Plantation Slavery2021-02-01T11:52:59-05:00

Resource

Plantation Slavery

Sources that illustrate the lives of women in the plantation system.

Woman carrying a bale of cotton on her head

O. Pierre Havens (photographer), Woman carrying a bale of cotton on her head, ca. 1850-1930. The Miriam and Ira D. Wallach Division of Art, Prints and Photographs: Photography Collection, The New York Public Library.

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Slave Account Book, Prince George’s County

Charles Benedict Calver, Slave Account Book, Prince George’s County, ca. 1850s. Maryland Manuscripts Collection, Special Collections, University of Maryland Libraries.

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Slave Shackles

Slave Shackles, ca. 1866. New-York Historical Society, Gift of Mrs. Carroll Beckwith.

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Cotton Pickers, Atlanta

J. A. Palmer (photographer), Cotton Pickers, Atlanta, 1875. Kenan Research Center, Atlanta History Center.

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Click here to view a transcription of the Account Book.

Background

In 1860, the last census conducted in the antebellum period revealed that over 12 percent of the total population of the United States was enslaved. The majority of the 3,952,762 enslaved people living in the United States were held on Southern plantations. They were forced to grow, harvest, and ship the cash crops that enriched their owners. Their forced labor was the foundation of the Southern economy.

On plantations, enslaved people were treated as commodities, not human beings. Their worth was determined based on the type and amount of work they could accomplish. They were considered a part of the overall wealth of slave-holding families. If an enslaver needed money quickly, enslaved people were sold without any consideration for their family or community ties.

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These sources illustrate the lives of enslaved women in the plantation system. The photographs show the fieldwork most male and female plantation slaves were forced to do. Although they did the same work as men, enslaved women were considered weaker. Slave owners did not value them as highly as enslaved men. But if an enslaved woman was capable of bearing children, her value was calculated differently (see Life Story: Anarcha, Betsy, Lucy for more information).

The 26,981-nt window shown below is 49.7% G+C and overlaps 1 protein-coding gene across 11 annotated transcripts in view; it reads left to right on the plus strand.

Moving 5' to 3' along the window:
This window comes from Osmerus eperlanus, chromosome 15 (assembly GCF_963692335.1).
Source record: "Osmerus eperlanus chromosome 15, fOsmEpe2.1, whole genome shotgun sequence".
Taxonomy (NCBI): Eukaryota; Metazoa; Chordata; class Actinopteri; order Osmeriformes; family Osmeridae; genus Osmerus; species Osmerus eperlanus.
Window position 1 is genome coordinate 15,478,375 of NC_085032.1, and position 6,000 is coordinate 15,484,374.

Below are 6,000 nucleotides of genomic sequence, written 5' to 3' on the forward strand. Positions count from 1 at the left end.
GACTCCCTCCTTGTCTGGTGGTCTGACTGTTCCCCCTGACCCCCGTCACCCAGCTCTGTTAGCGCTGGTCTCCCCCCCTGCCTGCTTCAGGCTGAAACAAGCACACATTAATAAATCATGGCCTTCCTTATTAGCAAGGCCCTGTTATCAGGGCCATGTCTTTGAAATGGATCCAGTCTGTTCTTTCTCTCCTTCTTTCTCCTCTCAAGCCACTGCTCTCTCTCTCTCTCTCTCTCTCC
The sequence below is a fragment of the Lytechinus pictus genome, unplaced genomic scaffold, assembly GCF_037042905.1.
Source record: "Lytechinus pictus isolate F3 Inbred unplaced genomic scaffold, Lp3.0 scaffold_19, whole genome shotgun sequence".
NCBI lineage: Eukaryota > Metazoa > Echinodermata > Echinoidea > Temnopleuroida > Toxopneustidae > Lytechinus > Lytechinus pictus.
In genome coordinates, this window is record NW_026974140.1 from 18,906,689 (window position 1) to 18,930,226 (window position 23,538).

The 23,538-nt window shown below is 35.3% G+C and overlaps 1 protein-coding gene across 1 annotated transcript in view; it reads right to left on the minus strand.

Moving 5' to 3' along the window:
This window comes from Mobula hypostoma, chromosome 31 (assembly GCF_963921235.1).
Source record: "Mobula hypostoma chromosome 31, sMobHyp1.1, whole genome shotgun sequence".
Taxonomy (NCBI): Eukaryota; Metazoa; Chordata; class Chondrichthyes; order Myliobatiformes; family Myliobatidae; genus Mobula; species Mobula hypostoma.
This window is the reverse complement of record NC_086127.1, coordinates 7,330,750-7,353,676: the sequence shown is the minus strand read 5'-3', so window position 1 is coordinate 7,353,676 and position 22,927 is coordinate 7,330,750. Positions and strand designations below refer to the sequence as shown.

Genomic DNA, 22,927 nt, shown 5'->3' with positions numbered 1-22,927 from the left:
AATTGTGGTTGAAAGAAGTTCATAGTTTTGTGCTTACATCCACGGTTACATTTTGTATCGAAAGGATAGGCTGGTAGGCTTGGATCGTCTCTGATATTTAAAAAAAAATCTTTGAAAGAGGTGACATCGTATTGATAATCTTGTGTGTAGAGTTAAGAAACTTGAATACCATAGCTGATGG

Charles Benedict Calvert’s slave account book demonstrates how enslavers assigned monetary value to men and women differently. On this page, one-year-old Sally is sold for $75. And one-year-old Basil is sold for $100. Although we do not know exactly what led to this difference, Sally’s sex probably played a part.

Shackles were a powerful tool used to dehumanize enslaved women and men on plantations and beyond. Enslavers used shackles to limit the movements of enslaved people as punishment. Shackles were also used to try to control enslaved people during travel or public sales.

Vocabulary

  • antebellum: Before the American Civil War.
  • cash crop: Something that is grown to be sold rather than used by the farmer. In the antebellum south, the main cash crop was cotton.
  • commodity: A product that can be bought or sold.
  • dehumanization: The process of depriving a person of their human qualities.

Discussion Questions

  • What do the photographs reveal about the labor expected of enslaved people in the plantation system?
  • What kind of information does Charles Benedict Calvert include in his slave sale records? What information does he leave out? What does this reveal about his attitude towards his enslaved people?
  • Why have shackles become a primary symbol of the cruelties of slavery?
  • When we consider these sources together, what do they reveal about the lives of enslaved people caught up in the Southern plantation system?
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Suggested Activities

Themes

POWER AND POLITICS; WORK, LABOR, AND ECONOMY

New-York Historical Society Curriculum Library Connections

Source Notes
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